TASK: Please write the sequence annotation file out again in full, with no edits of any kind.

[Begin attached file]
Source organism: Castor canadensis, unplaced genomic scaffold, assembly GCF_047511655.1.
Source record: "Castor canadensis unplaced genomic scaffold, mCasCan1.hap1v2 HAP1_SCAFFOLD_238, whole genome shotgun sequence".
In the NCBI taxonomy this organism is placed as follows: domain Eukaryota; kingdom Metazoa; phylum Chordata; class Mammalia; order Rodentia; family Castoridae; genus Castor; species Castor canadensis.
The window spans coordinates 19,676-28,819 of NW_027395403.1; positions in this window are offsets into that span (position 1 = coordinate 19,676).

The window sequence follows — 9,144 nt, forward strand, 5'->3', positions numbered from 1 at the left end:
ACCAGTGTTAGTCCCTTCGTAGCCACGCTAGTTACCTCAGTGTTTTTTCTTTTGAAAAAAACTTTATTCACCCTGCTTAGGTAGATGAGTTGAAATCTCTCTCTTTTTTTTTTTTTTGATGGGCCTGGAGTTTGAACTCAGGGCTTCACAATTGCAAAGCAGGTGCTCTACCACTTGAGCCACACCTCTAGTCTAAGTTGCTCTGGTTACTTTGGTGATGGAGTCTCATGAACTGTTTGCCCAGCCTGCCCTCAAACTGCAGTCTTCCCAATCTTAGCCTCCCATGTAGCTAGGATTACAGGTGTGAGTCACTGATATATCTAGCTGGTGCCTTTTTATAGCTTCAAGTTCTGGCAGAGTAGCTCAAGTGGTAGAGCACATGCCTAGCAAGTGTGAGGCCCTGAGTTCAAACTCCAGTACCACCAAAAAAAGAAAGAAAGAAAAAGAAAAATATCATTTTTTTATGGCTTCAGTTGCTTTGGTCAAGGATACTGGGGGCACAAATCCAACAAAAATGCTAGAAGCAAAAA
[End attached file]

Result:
Source organism: Castor canadensis, unplaced genomic scaffold, assembly GCF_047511655.1.
Source record: "Castor canadensis unplaced genomic scaffold, mCasCan1.hap1v2 HAP1_SCAFFOLD_238, whole genome shotgun sequence".
In the NCBI taxonomy this organism is placed as follows: domain Eukaryota; kingdom Metazoa; phylum Chordata; class Mammalia; order Rodentia; family Castoridae; genus Castor; species Castor canadensis.
The window spans coordinates 19,676-28,819 of NW_027395403.1; positions in this window are offsets into that span (position 1 = coordinate 19,676).

The window sequence follows — 9,144 nt, forward strand, 5'->3', positions numbered from 1 at the left end:
ACCAGTGTTAGTCCCTTCGTAGCCACGCTAGTTACCTCAGTGTTTTTTCTTTTGAAAAAAACTTTATTCACCCTGCTTAGGTAGATGAGTTGAAATCTCTCTCTTTTTTTTTTTTTTGATGGGCCTGGAGTTTGAACTCAGGGCTTCACAATTGCAAAGCAGGTGCTCTACCACTTGAGCCACACCTCTAGTCTAAGTTGCTCTGGTTACTTTGGTGATGGAGTCTCATGAACTGTTTGCCCAGCCTGCCCTCAAACTGCAGTCTTCCCAATCTTAGCCTCCCATGTAGCTAGGATTACAGGTGTGAGTCACTGATATATCTAGCTGGTGCCTTTTTATAGCTTCAAGTTCTGGCAGAGTAGCTCAAGTGGTAGAGCACATGCCTAGCAAGTGTGAGGCCCTGAGTTCAAACTCCAGTACCACCAAAAAAAGAAAGAAAGAAAAAGAAAAATATCATTTTTTTATGGCTTCAGTTGCTTTGGTCAAGGATACTGGGGGCACAAATCCAACAAAAATGCTAGAAGCAAAAA